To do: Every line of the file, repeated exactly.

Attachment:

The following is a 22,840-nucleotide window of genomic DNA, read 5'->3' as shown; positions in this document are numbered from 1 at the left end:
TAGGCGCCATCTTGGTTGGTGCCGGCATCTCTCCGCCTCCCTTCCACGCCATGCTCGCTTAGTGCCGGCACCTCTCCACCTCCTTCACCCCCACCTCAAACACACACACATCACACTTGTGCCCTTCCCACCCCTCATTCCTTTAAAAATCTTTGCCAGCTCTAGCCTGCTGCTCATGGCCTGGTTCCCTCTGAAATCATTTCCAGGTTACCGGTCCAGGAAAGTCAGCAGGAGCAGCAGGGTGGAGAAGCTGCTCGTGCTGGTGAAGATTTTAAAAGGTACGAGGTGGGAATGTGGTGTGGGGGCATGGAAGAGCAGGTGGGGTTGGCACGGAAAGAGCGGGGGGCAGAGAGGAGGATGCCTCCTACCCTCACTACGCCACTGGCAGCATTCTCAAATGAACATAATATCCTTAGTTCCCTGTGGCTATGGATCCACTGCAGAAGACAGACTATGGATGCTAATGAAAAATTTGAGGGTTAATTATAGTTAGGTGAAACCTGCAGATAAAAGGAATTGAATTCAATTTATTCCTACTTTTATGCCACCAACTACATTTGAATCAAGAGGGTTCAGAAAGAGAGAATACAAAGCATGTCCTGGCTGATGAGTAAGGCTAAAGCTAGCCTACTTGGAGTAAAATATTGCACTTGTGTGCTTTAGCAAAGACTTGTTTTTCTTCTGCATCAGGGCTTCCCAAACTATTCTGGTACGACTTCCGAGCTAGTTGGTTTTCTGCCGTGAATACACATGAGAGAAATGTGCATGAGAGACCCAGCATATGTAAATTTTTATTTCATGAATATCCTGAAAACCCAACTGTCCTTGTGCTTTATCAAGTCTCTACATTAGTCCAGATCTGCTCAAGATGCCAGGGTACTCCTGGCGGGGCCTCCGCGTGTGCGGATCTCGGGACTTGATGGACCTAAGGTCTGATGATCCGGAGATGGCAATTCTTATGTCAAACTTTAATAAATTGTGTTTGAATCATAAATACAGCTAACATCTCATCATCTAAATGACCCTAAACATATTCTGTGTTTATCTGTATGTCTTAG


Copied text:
The following is a 22,840-nucleotide window of genomic DNA, read 5'->3' as shown; positions in this document are numbered from 1 at the left end:
TAGGCGCCATCTTGGTTGGTGCCGGCATCTCTCCGCCTCCCTTCCACGCCATGCTCGCTTAGTGCCGGCACCTCTCCACCTCCTTCACCCCCACCTCAAACACACACACATCACACTTGTGCCCTTCCCACCCCTCATTCCTTTAAAAATCTTTGCCAGCTCTAGCCTGCTGCTCATGGCCTGGTTCCCTCTGAAATCATTTCCAGGTTACCGGTCCAGGAAAGTCAGCAGGAGCAGCAGGGTGGAGAAGCTGCTCGTGCTGGTGAAGATTTTAAAAGGTACGAGGTGGGAATGTGGTGTGGGGGCATGGAAGAGCAGGTGGGGTTGGCACGGAAAGAGCGGGGGGCAGAGAGGAGGATGCCTCCTACCCTCACTACGCCACTGGCAGCATTCTCAAATGAACATAATATCCTTAGTTCCCTGTGGCTATGGATCCACTGCAGAAGACAGACTATGGATGCTAATGAAAAATTTGAGGGTTAATTATAGTTAGGTGAAACCTGCAGATAAAAGGAATTGAATTCAATTTATTCCTACTTTTATGCCACCAACTACATTTGAATCAAGAGGGTTCAGAAAGAGAGAATACAAAGCATGTCCTGGCTGATGAGTAAGGCTAAAGCTAGCCTACTTGGAGTAAAATATTGCACTTGTGTGCTTTAGCAAAGACTTGTTTTTCTTCTGCATCAGGGCTTCCCAAACTATTCTGGTACGACTTCCGAGCTAGTTGGTTTTCTGCCGTGAATACACATGAGAGAAATGTGCATGAGAGACCCAGCATATGTAAATTTTTATTTCATGAATATCCTGAAAACCCAACTGTCCTTGTGCTTTATCAAGTCTCTACATTAGTCCAGATCTGCTCAAGATGCCAGGGTACTCCTGGCGGGGCCTCCGCGTGTGCGGATCTCGGGACTTGATGGACCTAAGGTCTGATGATCCGGAGATGGCAATTCTTATGTCAAACTTTAATAAATTGTGTTTGAATCATAAATACAGCTAACATCTCATCATCTAAATGACCCTAAACATATTCTGTGTTTATCTGTATGTCTTAG